HSBC is marking World Mental Health Day (10 October) by encouraging its employees to speak up and raise awareness of mental health issues.
The bank aims to foster debate via social media on issues such as depression, anxiety and stress using the hashtag #OpenMinds. HSBC will be sharing short films of employees talking about their experiences, helping to break down the stigma sometimes associated with poor mental health and encouraging people to seek help.
“If you’re going through depression, if you’re going through anxiety or dealing with anything internally if you try to solve it yourself it’s not going to happen,” says one of the employees in the video. “It takes teamwork. It takes people in your corner.”
Another adds: “Talk to somebody, don’t just suffer.”
We want to have an open, caring and inclusive working environment
In addition, two of the bank’s employee networks are hosting a talk by Jonny Benjamin, a British man who launched a social media campaign to find the stranger who stopped him from jumping off a bridge in London. Jonny now campaigns and blogs on mental health issues. The talk will be broadcast to HSBC employees across the world.
António Simões, Chief Executive, HSBC Bank plc, said: “We are living and working in a 24/7 world, where we are always on. The pressure has increased on everyone, so we need to be more aware of mental health issues including anxiety and stress. We want to have an open, caring and inclusive working environment where our people can seek help and feel supported whenever they need it.”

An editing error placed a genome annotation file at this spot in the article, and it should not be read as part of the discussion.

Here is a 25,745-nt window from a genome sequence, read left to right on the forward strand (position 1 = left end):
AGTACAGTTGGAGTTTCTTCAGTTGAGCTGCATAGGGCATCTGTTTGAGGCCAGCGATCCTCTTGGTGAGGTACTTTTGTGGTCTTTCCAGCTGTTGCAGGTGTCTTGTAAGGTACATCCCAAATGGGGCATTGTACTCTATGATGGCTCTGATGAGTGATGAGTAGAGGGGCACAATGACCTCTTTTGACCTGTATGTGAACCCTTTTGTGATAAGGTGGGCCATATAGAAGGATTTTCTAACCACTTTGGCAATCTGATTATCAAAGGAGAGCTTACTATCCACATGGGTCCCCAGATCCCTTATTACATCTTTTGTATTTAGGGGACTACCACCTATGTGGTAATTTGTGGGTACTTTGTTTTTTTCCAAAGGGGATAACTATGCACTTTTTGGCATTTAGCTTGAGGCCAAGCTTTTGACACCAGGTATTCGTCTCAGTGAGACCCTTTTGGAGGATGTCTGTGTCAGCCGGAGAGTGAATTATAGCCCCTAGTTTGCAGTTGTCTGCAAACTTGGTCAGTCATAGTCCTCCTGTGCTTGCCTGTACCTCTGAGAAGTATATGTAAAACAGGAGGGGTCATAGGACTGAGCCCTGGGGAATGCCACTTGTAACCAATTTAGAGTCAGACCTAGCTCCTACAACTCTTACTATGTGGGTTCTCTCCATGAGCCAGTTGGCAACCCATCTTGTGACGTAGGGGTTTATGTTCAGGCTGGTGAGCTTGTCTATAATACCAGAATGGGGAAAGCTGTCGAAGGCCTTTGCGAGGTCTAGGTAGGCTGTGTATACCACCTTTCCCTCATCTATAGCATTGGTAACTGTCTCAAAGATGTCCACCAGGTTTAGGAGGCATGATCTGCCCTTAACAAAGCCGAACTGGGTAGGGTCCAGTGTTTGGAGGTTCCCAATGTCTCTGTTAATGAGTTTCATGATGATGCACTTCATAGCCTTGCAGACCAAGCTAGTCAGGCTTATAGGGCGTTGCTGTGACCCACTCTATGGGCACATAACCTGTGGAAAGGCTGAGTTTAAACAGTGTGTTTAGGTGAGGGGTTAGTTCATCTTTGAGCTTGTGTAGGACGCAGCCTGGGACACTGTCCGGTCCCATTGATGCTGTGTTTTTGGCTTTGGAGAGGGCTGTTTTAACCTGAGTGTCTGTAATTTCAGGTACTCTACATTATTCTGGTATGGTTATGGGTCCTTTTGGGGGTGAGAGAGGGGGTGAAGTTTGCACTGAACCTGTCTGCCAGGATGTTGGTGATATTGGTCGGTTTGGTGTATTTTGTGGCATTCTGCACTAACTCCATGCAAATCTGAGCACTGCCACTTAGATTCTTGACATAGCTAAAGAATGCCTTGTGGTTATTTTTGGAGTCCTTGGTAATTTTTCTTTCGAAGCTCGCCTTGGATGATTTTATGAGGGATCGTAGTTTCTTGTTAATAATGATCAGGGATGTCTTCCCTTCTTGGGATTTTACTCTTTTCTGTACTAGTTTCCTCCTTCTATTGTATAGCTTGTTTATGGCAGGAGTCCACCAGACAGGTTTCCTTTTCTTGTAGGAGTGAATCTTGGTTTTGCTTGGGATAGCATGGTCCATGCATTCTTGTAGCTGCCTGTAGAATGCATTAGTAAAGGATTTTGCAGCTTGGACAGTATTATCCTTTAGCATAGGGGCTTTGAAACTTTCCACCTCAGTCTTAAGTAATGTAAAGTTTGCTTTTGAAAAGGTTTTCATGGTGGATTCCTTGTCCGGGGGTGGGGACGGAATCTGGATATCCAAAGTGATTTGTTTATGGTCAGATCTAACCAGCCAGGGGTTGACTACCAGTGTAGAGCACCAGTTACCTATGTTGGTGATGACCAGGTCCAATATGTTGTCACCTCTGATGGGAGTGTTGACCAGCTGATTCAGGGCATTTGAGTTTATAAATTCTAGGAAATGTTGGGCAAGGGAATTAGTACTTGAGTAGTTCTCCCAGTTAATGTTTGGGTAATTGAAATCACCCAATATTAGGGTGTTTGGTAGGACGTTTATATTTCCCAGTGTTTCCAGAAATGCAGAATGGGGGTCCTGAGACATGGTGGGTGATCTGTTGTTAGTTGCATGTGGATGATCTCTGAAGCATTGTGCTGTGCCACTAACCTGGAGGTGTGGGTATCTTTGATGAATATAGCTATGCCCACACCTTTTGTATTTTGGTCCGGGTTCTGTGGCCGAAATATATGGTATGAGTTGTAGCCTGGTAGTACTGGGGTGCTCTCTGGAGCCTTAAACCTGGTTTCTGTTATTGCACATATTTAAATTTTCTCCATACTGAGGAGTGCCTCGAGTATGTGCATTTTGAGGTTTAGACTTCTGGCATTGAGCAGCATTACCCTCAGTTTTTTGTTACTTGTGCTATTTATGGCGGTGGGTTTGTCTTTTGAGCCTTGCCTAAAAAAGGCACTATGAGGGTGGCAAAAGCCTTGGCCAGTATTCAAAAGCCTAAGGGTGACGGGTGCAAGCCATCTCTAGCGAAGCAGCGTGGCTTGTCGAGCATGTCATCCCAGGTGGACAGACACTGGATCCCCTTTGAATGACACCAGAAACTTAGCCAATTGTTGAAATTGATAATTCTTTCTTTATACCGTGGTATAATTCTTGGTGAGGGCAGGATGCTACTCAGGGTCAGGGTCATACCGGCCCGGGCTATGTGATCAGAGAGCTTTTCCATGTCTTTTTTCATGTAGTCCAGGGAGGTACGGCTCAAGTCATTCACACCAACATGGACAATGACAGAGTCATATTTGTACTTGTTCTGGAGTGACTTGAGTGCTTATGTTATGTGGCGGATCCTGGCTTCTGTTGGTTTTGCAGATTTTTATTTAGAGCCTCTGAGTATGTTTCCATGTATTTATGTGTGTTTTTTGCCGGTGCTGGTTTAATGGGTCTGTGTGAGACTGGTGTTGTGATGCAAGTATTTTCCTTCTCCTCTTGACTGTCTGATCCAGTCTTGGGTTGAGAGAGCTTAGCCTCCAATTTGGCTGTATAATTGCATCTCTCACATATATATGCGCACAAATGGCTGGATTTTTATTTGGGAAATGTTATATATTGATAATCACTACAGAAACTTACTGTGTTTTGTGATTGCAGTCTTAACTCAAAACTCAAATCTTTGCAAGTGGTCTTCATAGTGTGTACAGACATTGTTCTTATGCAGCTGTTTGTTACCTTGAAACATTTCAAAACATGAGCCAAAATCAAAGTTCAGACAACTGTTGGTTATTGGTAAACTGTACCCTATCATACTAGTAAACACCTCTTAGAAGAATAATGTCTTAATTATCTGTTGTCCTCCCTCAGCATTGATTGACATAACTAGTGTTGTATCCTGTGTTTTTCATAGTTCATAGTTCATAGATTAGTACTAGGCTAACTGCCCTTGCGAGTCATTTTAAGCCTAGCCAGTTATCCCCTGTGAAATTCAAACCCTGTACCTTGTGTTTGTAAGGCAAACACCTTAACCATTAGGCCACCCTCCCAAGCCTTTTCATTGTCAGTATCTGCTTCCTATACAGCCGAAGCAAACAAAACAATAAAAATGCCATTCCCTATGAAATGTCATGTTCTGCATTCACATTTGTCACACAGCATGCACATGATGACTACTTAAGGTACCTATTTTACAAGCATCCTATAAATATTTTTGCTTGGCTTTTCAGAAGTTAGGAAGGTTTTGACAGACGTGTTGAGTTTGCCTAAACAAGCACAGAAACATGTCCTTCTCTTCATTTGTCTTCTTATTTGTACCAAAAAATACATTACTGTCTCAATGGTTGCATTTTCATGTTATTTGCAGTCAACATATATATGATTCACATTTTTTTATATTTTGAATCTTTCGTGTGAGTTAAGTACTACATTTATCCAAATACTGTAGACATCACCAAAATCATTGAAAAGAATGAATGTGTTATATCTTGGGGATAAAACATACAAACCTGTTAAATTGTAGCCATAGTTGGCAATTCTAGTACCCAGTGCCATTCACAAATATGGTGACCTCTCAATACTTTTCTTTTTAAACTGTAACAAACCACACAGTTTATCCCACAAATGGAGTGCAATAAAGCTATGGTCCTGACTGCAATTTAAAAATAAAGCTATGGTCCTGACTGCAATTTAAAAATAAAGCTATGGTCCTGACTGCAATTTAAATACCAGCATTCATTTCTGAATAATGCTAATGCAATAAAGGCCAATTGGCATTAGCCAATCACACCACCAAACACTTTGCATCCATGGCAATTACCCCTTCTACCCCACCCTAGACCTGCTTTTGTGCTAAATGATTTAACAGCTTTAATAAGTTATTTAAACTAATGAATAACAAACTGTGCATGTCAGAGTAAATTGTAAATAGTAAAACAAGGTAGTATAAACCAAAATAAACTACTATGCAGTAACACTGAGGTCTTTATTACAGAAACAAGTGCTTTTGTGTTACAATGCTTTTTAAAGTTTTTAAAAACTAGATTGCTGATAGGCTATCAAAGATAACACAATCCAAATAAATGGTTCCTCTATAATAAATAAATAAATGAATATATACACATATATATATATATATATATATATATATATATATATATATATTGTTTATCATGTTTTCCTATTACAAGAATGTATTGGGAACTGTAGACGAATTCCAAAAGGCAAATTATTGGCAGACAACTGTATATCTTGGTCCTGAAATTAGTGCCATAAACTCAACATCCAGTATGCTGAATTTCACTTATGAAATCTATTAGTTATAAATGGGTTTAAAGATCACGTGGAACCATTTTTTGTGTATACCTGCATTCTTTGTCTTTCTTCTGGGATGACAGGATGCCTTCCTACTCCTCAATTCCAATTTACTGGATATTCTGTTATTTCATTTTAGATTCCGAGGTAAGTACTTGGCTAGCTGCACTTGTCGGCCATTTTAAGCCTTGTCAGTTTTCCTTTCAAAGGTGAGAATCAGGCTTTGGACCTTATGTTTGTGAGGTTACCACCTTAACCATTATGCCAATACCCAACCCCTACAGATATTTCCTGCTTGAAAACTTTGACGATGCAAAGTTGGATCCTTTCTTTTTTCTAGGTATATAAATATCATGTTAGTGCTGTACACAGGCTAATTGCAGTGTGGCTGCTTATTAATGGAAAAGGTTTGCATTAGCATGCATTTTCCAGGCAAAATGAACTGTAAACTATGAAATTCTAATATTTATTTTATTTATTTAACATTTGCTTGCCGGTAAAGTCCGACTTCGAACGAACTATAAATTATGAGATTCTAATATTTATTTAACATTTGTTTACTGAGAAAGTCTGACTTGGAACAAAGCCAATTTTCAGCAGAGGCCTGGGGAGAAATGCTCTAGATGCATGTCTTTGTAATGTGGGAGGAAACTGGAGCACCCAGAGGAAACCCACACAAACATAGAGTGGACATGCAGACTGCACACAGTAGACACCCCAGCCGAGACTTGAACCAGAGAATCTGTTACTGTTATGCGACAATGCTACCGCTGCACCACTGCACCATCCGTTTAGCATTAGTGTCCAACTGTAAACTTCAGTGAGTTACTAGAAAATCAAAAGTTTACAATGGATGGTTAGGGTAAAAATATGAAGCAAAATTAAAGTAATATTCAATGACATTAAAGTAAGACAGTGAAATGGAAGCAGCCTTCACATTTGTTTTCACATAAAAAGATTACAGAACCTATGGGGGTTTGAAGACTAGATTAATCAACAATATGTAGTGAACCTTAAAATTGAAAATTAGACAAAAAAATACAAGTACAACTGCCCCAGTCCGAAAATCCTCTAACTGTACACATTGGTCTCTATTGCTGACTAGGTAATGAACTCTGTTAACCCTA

As well as supporting its employees, HSBC helps various mental health charities and projects around the world.
In Hong Kong, some of the millions of dollars raised last year through a special issue of HKD150 notes by HSBC will be used to support three mental health awareness programmes.
HSBC’s 150 community fund, which was set up in 2015 to mark the bank’s 150th anniversary, is helping the BlackDog Institute in Australia to provide vital mental health services in 35 rural communities across the country. The fund is also supporting TAPS, a US not-for-profit organisation that assists families grieving the death of someone who has served in the armed forces.
In the UK HSBC has a strategic partnership with Mind, a mental health charity, and Alzheimer’s Society, which helps people living with dementia and funds research into Alzheimer’s disease. Employees are able to support these charities through their pay and UK customers can donate using online banking and at HSBC ATMs.